Switchfoot's song "Meant to Live" does express a similar idea to that expressed by Emerson when he says "The weakness of the will begins, when the individual would be something of himself. All reform aims, in some one particular, to let the soul have its way through us; in other...
Switchfoot's song "Meant to Live" does express a similar idea to that expressed by Emerson when he says "The weakness of the will begins, when the individual would be something of himself. All reform aims, in some one particular, to let the soul have its way through us; in other words, to engage us to obey."
In the quote, Emerson contends that the everyday things an individual does - eating, drinking, planting, et al. - only serve to misrepresent who that individual is. These activities neglect the role that the soul plays in allowing an individual to transcend the physical aspects of his/her existence. When an individual takes the everyday things he/she does to represent who they are - to be "something of himself" - he/she is denying the importance of the soul. For example, the soul provides the intangible aspects of affection (love), intellect (genius), and will (virtue). Without the soul, the individual cannot experience the transcendent aspects of affection, intellect, and will. In short, Emerson expresses that there is a transcendent aspect of the world which underlies those physical aspects humanity experiences on an everyday basis. Taking the physical aspects to represent the true nature of things serves to "blind the intellect," as Emerson phrases it.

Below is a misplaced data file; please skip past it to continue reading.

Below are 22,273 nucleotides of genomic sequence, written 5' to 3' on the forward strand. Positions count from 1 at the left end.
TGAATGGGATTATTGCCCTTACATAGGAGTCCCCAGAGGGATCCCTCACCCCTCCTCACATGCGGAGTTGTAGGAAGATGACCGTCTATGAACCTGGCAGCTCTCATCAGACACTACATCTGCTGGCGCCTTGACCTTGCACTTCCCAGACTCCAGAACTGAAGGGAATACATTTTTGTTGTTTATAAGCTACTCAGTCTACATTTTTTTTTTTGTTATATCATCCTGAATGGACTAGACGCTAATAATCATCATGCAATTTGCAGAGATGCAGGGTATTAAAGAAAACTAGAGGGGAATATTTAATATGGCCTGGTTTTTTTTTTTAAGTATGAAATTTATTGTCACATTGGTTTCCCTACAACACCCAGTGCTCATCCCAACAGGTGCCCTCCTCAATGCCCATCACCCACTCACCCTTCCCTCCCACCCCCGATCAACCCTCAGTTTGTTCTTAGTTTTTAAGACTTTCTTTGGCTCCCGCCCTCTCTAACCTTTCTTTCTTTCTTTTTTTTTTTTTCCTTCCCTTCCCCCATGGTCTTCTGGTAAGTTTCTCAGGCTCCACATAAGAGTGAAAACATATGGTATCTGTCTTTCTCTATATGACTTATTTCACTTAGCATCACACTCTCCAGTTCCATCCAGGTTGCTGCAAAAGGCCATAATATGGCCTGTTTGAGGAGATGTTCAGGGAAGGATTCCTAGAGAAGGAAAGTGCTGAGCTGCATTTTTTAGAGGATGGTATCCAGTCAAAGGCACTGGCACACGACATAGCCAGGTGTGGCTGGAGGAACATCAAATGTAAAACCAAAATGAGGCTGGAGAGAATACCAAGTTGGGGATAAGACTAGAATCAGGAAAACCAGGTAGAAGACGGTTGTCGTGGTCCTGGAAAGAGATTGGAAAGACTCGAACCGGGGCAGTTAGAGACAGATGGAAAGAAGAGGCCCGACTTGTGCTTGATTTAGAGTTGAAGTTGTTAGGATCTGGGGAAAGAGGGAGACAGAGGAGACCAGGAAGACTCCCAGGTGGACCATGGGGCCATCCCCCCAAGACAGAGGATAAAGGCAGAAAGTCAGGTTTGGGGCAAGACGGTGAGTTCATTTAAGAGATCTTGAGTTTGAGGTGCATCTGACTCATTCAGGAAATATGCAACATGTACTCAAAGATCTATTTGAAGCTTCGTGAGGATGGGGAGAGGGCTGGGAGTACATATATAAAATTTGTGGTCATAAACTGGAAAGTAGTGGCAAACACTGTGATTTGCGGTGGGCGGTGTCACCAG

In "Meant to Live," Switchfoot certainly does not attempt to develop a philosophical system on par with Emerson's, but the basic idea of transcending the realm of experience (or acknowledging the transcendent aspect of experience) is clearly presented in the song's chorus: "We were meant to live for so much more/ Have we lost ourselves? Somewhere we live inside." Switchfoot indicates that there must be something beyond the everyday realm of experience, at the same time acknowledging the idea that most perhaps have forgotten that transcendent aspect. Then, they remind the listener that there is something inside that is integral to our existence - our living.
While the song does not develop its ideas nearly as much as Emerson does, it does express the same basic assumptions: there must be something more than what we experience on a daily basis. While Switchfoot does not fill in the blank, Emerson suggests the importance of the soul for discovering that "something."